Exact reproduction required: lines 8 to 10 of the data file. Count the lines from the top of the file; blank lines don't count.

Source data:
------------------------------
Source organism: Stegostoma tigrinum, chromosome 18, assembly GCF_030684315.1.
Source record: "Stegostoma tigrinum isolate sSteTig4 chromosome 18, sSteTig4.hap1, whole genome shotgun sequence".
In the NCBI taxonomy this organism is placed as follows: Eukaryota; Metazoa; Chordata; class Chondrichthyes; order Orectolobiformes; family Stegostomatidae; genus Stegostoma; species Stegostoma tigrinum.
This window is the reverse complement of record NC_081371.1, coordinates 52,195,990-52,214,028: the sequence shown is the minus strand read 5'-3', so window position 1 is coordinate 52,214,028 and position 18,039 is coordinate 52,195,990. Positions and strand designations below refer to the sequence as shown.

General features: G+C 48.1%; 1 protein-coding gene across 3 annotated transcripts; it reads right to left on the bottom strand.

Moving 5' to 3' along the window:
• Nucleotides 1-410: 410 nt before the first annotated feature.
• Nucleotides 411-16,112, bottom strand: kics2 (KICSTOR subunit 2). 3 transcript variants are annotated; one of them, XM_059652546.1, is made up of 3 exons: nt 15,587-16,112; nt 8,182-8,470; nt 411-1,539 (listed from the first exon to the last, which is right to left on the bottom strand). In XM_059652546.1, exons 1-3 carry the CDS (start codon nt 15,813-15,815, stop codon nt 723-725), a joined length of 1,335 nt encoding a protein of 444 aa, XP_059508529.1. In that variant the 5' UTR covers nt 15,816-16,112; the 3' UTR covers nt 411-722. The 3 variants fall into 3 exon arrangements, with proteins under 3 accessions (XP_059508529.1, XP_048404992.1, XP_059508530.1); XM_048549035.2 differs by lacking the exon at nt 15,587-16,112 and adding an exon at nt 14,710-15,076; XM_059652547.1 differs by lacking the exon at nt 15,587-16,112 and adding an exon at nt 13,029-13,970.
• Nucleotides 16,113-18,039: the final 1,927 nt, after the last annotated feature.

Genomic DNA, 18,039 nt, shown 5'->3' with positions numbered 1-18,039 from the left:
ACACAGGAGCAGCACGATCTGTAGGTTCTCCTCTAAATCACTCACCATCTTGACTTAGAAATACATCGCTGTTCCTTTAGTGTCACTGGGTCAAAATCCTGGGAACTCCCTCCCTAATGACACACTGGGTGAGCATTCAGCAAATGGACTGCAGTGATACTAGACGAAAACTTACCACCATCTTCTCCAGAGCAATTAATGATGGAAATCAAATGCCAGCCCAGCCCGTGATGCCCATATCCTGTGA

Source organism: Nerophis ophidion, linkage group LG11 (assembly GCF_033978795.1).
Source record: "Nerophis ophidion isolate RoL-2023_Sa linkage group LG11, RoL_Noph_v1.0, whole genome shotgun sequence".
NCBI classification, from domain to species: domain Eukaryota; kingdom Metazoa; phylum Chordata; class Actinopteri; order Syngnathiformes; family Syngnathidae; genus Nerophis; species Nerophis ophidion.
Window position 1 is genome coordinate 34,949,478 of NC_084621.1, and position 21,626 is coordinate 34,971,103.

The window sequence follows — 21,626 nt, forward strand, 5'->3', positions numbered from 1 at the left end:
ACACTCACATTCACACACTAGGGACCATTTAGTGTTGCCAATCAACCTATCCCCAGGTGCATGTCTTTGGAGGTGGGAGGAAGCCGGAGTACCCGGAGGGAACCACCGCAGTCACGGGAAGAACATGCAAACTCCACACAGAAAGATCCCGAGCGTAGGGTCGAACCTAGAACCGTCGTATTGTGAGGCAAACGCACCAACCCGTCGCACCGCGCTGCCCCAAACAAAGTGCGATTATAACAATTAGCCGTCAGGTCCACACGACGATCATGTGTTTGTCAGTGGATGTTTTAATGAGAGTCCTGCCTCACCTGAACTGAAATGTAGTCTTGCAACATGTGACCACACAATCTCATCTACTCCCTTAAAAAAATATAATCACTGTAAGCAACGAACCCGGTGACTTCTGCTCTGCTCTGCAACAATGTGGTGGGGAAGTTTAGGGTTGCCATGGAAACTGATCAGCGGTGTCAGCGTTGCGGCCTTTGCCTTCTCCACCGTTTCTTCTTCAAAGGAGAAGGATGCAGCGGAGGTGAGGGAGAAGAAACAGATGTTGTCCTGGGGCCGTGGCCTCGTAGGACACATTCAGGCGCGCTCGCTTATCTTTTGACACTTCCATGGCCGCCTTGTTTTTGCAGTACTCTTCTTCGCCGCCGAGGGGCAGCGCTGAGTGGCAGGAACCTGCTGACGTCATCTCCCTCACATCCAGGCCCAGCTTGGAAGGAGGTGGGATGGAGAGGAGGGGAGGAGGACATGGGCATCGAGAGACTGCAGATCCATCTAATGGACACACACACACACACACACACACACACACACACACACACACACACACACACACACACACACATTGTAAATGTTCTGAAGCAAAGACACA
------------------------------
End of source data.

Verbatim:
• Nucleotides 411-16,112, bottom strand: kics2 (KICSTOR subunit 2). 3 transcript variants are annotated; one of them, XM_059652546.1, is made up of 3 exons: nt 15,587-16,112; nt 8,182-8,470; nt 411-1,539 (listed from the first exon to the last, which is right to left on the bottom strand). In XM_059652546.1, exons 1-3 carry the CDS (start codon nt 15,813-15,815, stop codon nt 723-725), a joined length of 1,335 nt encoding a protein of 444 aa, XP_059508529.1. In that variant the 5' UTR covers nt 15,816-16,112; the 3' UTR covers nt 411-722. The 3 variants fall into 3 exon arrangements, with proteins under 3 accessions (XP_059508529.1, XP_048404992.1, XP_059508530.1); XM_048549035.2 differs by lacking the exon at nt 15,587-16,112 and adding an exon at nt 14,710-15,076; XM_059652547.1 differs by lacking the exon at nt 15,587-16,112 and adding an exon at nt 13,029-13,970.
• Nucleotides 16,113-18,039: the final 1,927 nt, after the last annotated feature.

Genomic DNA, 18,039 nt, shown 5'->3' with positions numbered 1-18,039 from the left: